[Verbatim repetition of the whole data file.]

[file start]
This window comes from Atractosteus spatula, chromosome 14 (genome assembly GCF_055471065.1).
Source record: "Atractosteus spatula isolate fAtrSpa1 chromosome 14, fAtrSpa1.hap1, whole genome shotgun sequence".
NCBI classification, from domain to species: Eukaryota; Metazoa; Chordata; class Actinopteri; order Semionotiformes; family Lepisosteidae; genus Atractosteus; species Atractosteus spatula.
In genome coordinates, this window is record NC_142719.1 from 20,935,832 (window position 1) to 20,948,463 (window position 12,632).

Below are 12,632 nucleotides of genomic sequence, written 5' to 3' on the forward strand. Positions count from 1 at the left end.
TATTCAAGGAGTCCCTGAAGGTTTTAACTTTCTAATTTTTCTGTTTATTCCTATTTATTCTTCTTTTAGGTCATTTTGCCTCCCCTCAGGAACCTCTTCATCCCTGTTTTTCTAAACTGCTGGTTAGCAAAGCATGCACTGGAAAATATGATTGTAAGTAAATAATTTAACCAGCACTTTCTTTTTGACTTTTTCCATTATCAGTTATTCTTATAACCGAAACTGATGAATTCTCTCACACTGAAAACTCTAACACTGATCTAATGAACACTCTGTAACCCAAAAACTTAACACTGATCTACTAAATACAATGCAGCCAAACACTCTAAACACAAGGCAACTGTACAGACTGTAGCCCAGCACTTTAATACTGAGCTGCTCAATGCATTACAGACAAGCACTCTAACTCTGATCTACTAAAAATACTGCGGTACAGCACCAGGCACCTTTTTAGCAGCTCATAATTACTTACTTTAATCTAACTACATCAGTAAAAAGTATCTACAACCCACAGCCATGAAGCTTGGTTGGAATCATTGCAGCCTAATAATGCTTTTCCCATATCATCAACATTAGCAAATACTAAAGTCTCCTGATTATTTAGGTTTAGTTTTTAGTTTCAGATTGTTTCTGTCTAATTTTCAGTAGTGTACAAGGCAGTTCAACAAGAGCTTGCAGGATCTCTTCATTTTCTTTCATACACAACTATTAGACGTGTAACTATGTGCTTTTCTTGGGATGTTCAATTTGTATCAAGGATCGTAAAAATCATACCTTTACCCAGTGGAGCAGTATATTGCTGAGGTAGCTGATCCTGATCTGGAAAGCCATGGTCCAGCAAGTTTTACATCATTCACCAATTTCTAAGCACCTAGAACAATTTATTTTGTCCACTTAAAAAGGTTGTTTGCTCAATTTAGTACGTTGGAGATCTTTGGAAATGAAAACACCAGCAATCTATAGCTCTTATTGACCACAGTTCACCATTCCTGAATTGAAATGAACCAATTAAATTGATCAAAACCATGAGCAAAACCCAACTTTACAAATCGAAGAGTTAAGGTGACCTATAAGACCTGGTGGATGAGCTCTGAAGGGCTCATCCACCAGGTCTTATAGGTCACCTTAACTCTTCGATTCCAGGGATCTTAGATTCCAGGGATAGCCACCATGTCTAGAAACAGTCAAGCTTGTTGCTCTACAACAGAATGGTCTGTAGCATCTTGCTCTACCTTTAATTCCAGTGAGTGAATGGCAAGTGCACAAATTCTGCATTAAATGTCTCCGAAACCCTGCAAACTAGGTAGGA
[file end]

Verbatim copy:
This window comes from Atractosteus spatula, chromosome 14 (genome assembly GCF_055471065.1).
Source record: "Atractosteus spatula isolate fAtrSpa1 chromosome 14, fAtrSpa1.hap1, whole genome shotgun sequence".
NCBI classification, from domain to species: Eukaryota; Metazoa; Chordata; class Actinopteri; order Semionotiformes; family Lepisosteidae; genus Atractosteus; species Atractosteus spatula.
In genome coordinates, this window is record NC_142719.1 from 20,935,832 (window position 1) to 20,948,463 (window position 12,632).

Below are 12,632 nucleotides of genomic sequence, written 5' to 3' on the forward strand. Positions count from 1 at the left end.
TATTCAAGGAGTCCCTGAAGGTTTTAACTTTCTAATTTTTCTGTTTATTCCTATTTATTCTTCTTTTAGGTCATTTTGCCTCCCCTCAGGAACCTCTTCATCCCTGTTTTTCTAAACTGCTGGTTAGCAAAGCATGCACTGGAAAATATGATTGTAAGTAAATAATTTAACCAGCACTTTCTTTTTGACTTTTTCCATTATCAGTTATTCTTATAACCGAAACTGATGAATTCTCTCACACTGAAAACTCTAACACTGATCTAATGAACACTCTGTAACCCAAAAACTTAACACTGATCTACTAAATACAATGCAGCCAAACACTCTAAACACAAGGCAACTGTACAGACTGTAGCCCAGCACTTTAATACTGAGCTGCTCAATGCATTACAGACAAGCACTCTAACTCTGATCTACTAAAAATACTGCGGTACAGCACCAGGCACCTTTTTAGCAGCTCATAATTACTTACTTTAATCTAACTACATCAGTAAAAAGTATCTACAACCCACAGCCATGAAGCTTGGTTGGAATCATTGCAGCCTAATAATGCTTTTCCCATATCATCAACATTAGCAAATACTAAAGTCTCCTGATTATTTAGGTTTAGTTTTTAGTTTCAGATTGTTTCTGTCTAATTTTCAGTAGTGTACAAGGCAGTTCAACAAGAGCTTGCAGGATCTCTTCATTTTCTTTCATACACAACTATTAGACGTGTAACTATGTGCTTTTCTTGGGATGTTCAATTTGTATCAAGGATCGTAAAAATCATACCTTTACCCAGTGGAGCAGTATATTGCTGAGGTAGCTGATCCTGATCTGGAAAGCCATGGTCCAGCAAGTTTTACATCATTCACCAATTTCTAAGCACCTAGAACAATTTATTTTGTCCACTTAAAAAGGTTGTTTGCTCAATTTAGTACGTTGGAGATCTTTGGAAATGAAAACACCAGCAATCTATAGCTCTTATTGACCACAGTTCACCATTCCTGAATTGAAATGAACCAATTAAATTGATCAAAACCATGAGCAAAACCCAACTTTACAAATCGAAGAGTTAAGGTGACCTATAAGACCTGGTGGATGAGCTCTGAAGGGCTCATCCACCAGGTCTTATAGGTCACCTTAACTCTTCGATTCCAGGGATCTTAGATTCCAGGGATAGCCACCATGTCTAGAAACAGTCAAGCTTGTTGCTCTACAACAGAATGGTCTGTAGCATCTTGCTCTACCTTTAATTCCAGTGAGTGAATGGCAAGTGCACAAATTCTGCATTAAATGTCTCCGAAACCCTGCAAACTAGGTAGGA